A notorious TV repair conman from Birmingham is back behind bars for the second time after being caught once again ripping off more than a hundred customers across the country.
In June 2005, father-of-three Gurdave Sharma, 38, was fined almost £4,000 for a string of offences under the Trade Descriptions Act.
At the same time Trading Standards officers at Birmingham City Council won an order forcing him to return customers’ televisions in working order and repair them at a reasonable rate.
But complaints about him continued to roll in, sparking another prosecution in March 2006, when Sharma was jailed for 12 months after being found guilty at Birmingham County Court for breaching the order.
In August 2006 another order was made under the Enterprise Act 2002 against Sharma, banning him from continuing to rip-off customers.
However, within months of being released from prison Trading Standards officers were again being flooded with complaints by outraged customers reporting Sharma was back to his old tricks.
Sharma has now been sentenced to 15 months in prison admitting six counts of breaching the 2006 order.
It comes in the same week that Sharma, in a separate matter, pleaded guilty at Sefton Magistrates Court in Liverpool to four counts of stealing TVs, for which he is due to be sentenced on April 20.
Birmingham County Court heard how Trading Standards officers had received more than 160 complaints since 2009 from disgruntled customers of Sharma’s firm, which was based in Washwood Heath Road, Washwood Heath, and operated under different names across the country such as Northampton TV, Blackpool TV and Peterborough TV.
Barrister Jonathan Davis, prosecuting on behalf of Birmingham Trading Standards, said the complaints included TVs not being repaired with reasonable care or skill, sets not being returned to customers, and advertisements for Sharma’s firm being misleading in that they insinuated the company was local to areas across the country, when in fact it was based in Birmingham.
“Many of these cases often involved vulnerable or elderly people,” he added.
He said Trading Standards gave Sharma “considerable indulgence” by offering to help him correct his mistakes and deal with customers’ complaints, but despite this he failed to attend meetings and “ignored their compassion”.
Asking permission to address His Honour Judge Worster, Sharma said: “I have deep regrets for the distress I have caused.
“Given the chance I would like to apologise in person to each of the customers I have upset.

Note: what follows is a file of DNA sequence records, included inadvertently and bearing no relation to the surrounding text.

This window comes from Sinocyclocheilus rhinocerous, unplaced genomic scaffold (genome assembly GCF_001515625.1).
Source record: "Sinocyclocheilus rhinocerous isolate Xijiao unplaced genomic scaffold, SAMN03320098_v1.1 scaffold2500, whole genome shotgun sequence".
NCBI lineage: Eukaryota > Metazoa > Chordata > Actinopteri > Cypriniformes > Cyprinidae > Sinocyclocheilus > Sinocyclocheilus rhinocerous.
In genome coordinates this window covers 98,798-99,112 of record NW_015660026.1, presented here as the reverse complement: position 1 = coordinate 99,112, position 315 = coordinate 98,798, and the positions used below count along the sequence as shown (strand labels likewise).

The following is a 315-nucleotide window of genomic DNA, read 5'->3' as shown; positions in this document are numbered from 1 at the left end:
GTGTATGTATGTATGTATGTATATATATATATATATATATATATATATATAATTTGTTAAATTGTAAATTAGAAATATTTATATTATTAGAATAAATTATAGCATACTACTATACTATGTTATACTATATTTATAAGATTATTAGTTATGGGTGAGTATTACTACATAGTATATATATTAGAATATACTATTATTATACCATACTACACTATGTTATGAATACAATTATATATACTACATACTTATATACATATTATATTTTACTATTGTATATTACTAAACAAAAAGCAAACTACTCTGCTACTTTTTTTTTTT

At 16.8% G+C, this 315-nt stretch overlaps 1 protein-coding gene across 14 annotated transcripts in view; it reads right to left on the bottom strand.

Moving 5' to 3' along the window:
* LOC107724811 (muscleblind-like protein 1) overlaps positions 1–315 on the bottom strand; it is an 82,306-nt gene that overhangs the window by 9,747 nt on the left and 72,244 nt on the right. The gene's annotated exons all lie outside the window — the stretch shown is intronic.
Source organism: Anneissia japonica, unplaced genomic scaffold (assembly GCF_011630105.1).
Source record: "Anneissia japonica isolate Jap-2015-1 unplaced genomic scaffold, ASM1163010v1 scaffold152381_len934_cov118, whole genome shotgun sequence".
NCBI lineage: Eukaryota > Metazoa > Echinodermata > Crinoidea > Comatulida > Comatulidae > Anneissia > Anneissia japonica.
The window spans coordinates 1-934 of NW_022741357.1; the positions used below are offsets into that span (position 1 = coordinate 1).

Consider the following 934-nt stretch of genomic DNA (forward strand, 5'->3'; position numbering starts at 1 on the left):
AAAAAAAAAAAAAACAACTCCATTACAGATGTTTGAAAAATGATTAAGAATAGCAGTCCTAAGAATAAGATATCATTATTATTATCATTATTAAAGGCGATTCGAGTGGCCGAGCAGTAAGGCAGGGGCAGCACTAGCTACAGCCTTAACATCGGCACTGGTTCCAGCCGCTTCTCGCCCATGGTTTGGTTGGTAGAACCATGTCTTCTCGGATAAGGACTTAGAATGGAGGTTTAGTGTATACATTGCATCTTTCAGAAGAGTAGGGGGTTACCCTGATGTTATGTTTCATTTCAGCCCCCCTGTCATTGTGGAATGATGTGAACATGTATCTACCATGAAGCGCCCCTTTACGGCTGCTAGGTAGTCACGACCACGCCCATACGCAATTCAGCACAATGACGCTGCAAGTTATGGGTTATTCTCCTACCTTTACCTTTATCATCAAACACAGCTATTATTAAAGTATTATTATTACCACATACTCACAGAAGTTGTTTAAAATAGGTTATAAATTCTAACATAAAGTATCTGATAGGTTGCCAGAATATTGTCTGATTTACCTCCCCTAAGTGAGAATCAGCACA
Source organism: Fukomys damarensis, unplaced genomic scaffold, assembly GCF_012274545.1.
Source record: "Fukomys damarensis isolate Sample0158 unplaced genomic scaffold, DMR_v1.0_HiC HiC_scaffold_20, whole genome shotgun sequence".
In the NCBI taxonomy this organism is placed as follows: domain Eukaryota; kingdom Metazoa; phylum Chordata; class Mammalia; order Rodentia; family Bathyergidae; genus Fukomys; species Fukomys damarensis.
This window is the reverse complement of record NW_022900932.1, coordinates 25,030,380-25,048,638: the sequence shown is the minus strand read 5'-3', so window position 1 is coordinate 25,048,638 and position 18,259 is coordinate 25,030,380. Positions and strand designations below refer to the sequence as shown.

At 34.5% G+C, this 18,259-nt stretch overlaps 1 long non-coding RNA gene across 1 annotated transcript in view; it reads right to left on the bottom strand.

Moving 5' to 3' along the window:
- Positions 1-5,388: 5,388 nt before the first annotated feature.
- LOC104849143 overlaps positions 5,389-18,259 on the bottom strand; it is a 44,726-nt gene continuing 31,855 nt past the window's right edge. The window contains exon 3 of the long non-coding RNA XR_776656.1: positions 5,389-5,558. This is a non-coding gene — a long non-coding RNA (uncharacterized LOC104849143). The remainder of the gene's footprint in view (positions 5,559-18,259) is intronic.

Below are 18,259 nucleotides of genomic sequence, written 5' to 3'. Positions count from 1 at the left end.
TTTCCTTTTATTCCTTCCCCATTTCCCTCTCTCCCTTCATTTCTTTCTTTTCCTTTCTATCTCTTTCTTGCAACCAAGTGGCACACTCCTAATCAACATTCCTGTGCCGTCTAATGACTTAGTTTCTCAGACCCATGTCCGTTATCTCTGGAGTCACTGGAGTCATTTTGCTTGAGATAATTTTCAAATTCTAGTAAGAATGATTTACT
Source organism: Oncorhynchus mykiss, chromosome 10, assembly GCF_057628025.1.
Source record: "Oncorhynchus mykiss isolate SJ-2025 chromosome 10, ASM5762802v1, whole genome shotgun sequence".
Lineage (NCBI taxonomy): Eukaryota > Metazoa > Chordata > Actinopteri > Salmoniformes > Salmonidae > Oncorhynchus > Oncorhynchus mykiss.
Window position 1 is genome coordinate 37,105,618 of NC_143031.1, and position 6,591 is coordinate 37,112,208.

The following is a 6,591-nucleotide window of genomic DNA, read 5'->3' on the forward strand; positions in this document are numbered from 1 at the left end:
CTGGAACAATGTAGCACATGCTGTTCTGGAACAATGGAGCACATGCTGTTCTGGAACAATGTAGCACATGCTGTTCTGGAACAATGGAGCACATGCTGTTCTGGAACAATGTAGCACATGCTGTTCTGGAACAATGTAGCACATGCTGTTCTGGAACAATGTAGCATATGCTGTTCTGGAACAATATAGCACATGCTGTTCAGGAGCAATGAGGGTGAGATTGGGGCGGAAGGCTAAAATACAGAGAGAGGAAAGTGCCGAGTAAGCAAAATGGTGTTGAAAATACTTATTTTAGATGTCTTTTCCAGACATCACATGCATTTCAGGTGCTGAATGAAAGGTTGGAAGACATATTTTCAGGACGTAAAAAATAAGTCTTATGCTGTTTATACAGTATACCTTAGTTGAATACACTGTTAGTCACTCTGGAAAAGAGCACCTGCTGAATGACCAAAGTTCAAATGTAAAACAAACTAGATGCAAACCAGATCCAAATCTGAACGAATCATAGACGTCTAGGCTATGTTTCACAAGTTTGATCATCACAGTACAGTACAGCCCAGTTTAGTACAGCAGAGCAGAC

“I am really sorry for my actions and I promise I will never work as a TV repairman again.”
Hooked up to an oxygen tank, Marcia English, Sharma’s partner of nine years and mother to their 21-month-old daughter, appealed to the judge to be lenient, claiming she suffered from a degenerative lung disease and had been given just a few years to live.
“I rely on Gurdave to help me with the baby and my own personal care,” she told the court. “I can sit down and play with the baby but when it comes to lifting her, bathing her, waking up with her in the night and carrying her around I rely on my partner.”
Barrister Suzanne Hodgkiss, defending, said: “My client has been reckless to a certain extent, but he has been a fool to himself.
“He said his actions were not deliberate, it’s just his incompetence that has put him in this position.
“His remorse is genuine, he is determined this is now where it must stop.”
Speaking outside court, Vir Ahluwalia, team manager at Trading Standards, welcomed the sentence.
“We are pleased the court has seen fit to issue a custodial sentence reflecting the misery he has inflicted on countless customers up and down the country, and those are just the ones we know of.
“It has taken an incredible amount of work to bring him to justice once more and we hope this sends out a clear message to others out there thinking about committing similar illegal activity to think again.
“We urge people only to deal with tradespeople they, or someone else knows, or has used in the past.
“If you can’t do this it is worth doing some quick research before you hand over goods or money to ensure the business you engage with is legitimate and genuinely who they claim to be.” .